Physics of the Solar Corona and Transition Region: Part II Proceedings of the Monterey Workshop, held in Monterey, California, August 1999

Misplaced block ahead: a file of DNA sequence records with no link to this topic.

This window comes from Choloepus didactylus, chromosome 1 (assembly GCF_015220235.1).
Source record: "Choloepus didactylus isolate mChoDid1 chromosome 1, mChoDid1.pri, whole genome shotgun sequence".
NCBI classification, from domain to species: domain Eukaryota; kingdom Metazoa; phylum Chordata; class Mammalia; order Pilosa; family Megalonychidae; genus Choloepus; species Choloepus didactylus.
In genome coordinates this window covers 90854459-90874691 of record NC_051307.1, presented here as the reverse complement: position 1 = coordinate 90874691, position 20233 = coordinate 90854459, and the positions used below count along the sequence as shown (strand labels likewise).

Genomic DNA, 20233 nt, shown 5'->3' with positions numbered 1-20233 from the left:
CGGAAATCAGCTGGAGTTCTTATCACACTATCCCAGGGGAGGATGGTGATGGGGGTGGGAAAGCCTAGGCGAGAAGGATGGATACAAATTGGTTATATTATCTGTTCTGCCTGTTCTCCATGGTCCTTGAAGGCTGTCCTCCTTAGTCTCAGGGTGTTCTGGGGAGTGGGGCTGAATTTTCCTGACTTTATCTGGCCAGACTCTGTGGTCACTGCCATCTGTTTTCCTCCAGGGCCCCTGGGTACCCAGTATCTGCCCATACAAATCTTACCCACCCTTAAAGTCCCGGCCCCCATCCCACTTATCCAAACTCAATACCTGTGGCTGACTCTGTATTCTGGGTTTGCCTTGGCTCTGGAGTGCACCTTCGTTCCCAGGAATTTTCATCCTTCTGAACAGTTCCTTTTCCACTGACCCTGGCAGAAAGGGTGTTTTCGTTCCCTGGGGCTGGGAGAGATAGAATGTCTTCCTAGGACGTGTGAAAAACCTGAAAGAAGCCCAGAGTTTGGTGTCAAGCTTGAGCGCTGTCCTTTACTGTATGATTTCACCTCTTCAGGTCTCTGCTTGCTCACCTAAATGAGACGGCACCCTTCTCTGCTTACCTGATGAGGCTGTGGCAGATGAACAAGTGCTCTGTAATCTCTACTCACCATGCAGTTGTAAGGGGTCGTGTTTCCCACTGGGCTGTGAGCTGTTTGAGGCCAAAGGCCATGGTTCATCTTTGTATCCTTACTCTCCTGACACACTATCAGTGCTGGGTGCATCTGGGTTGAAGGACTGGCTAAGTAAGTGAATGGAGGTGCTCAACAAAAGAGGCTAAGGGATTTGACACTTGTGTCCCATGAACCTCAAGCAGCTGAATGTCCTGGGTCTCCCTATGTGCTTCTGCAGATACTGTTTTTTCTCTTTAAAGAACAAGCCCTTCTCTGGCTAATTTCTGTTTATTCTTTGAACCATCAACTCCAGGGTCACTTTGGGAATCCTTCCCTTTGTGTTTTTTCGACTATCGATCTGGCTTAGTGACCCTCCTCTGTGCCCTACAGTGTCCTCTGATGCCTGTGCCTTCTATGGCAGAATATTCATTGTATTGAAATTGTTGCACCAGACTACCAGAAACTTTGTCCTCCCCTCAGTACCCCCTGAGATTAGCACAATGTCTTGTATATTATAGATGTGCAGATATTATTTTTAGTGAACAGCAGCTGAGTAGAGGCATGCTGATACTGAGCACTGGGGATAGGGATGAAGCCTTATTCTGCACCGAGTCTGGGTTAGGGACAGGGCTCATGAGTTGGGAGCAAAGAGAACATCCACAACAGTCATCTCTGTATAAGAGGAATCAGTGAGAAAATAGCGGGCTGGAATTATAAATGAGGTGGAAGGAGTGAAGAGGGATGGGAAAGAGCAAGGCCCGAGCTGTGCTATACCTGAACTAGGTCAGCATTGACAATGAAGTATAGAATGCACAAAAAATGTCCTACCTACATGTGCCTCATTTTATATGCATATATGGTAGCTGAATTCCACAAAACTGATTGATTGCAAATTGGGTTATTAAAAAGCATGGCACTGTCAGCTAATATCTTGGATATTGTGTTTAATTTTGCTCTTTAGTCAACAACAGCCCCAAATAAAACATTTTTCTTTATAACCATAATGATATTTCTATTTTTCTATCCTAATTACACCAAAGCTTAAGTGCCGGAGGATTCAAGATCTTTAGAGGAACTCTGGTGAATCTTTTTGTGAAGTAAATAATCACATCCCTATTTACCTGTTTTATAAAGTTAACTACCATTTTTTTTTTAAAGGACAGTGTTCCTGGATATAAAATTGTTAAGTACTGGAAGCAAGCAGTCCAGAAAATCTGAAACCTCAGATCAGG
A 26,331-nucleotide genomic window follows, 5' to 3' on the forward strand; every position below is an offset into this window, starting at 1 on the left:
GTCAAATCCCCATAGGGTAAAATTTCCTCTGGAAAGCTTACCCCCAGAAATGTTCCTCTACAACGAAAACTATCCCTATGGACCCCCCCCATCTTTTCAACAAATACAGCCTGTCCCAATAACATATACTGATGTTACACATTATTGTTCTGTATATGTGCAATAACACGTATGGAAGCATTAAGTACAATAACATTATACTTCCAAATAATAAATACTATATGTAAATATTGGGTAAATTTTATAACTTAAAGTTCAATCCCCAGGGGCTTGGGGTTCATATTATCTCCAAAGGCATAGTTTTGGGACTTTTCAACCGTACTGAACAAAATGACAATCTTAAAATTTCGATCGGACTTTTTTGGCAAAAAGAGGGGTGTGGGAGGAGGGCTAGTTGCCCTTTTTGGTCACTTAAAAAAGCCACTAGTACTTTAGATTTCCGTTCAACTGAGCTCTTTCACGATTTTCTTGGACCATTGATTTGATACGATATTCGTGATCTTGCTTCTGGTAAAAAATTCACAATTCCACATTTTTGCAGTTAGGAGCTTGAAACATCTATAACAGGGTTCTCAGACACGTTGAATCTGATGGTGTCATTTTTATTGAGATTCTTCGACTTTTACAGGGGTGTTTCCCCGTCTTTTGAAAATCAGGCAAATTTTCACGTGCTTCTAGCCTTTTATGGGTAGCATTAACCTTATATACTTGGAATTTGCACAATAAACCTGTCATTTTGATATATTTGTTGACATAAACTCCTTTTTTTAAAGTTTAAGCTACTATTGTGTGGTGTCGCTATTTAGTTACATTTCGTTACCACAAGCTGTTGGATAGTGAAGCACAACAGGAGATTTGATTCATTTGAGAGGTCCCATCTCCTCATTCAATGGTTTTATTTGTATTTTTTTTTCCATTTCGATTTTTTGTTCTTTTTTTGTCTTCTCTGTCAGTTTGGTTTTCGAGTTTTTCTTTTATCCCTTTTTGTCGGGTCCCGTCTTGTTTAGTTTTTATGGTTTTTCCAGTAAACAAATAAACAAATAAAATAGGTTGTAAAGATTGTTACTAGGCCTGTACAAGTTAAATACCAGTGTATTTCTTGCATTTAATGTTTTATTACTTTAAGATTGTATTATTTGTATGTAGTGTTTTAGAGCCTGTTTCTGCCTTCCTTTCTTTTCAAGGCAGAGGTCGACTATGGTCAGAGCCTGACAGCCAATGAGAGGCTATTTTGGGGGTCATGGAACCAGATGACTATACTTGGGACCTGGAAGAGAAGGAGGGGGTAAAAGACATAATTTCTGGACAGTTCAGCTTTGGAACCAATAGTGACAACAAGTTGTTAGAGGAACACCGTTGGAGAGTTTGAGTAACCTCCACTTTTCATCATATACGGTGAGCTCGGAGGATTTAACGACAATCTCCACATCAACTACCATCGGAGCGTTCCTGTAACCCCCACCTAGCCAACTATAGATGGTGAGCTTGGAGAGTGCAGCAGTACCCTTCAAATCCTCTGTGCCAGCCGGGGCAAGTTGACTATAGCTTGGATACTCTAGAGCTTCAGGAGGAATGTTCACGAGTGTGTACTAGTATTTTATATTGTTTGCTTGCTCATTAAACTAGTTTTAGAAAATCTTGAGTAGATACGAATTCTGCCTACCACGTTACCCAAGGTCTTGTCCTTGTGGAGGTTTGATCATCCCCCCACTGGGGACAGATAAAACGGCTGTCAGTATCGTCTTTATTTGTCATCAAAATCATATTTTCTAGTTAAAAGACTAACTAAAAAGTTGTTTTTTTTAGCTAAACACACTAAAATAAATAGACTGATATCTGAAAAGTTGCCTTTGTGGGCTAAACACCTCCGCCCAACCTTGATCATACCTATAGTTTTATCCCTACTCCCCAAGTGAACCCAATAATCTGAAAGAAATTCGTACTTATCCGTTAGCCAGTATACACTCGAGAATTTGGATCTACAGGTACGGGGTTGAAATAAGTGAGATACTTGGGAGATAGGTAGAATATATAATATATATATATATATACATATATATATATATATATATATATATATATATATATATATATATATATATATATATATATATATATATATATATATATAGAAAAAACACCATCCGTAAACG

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Solar Physics publishes up to two TopicalIssues per year that focus on areas of especially vigorousand activeresearch. The present TopicalIssue containspapers of recent results on the solar corona, as well as on the transition region and low solar wind. The majority of these papers, which were all refereed in accordance withthe standards of Solar Physics, werepresentedin August 1999at a workshop heldin Monterey, California. TheSun's magneticfieldis responsibleforthe spectacularly dynamicand intri- cate phenomenonthat we call the corona. The past decade has seen an enormous increase in our understanding of this part of the solar outer atmosphere, both as a result of observations and because of rapid advances in numerical studies.The Yohkoh satellitehasobservedthe Sun nowfor overeightyears, producingspectac- ular sequences of images that conveythe complexity of the corona. The imaging andspectroscopic instrumentsonSOHOhaveaddedinformationonthecoolerpart of the corona. Andsince April of 1998TRACEhas givenus very high resolution imagesof the 1-2 MKcorona, atcadencesthat allowdetailedobservations of field oscillations, loopevolution, mass ejecta, etc. The papers of thisTopicalIssue revolvearoundone keytheme:the entire outer atmosphereof the Sun is intrinsicallydynamic, evolvingso rapidly that even the concept of a single local temperaturefor a single fluid often breaks down. More- over, the corona is an intrinsicallynonlinearand non-localmedium.These aspects are discussedin thisTopicalIssue, includingboth papers that reviewrecentdevel- opments(both basedon observations and on theoretical/numerical modeling), and original research papers based on observations from many different observatories. Weareverygratefulto the manyrefereeswhoweregivenlittletimeto respond, andto the staffofKluwerfor theproductionofthetopicalissuesandtheirreprints. Thepapers acceptedforthisTopicalIssueadduptosuchavolumethattheyhaveto be distributedovertwo TopicalIssues of SolarPhysics (December 1999and April 2000),which are reprintedin two bound volumes, of whichthis is the second.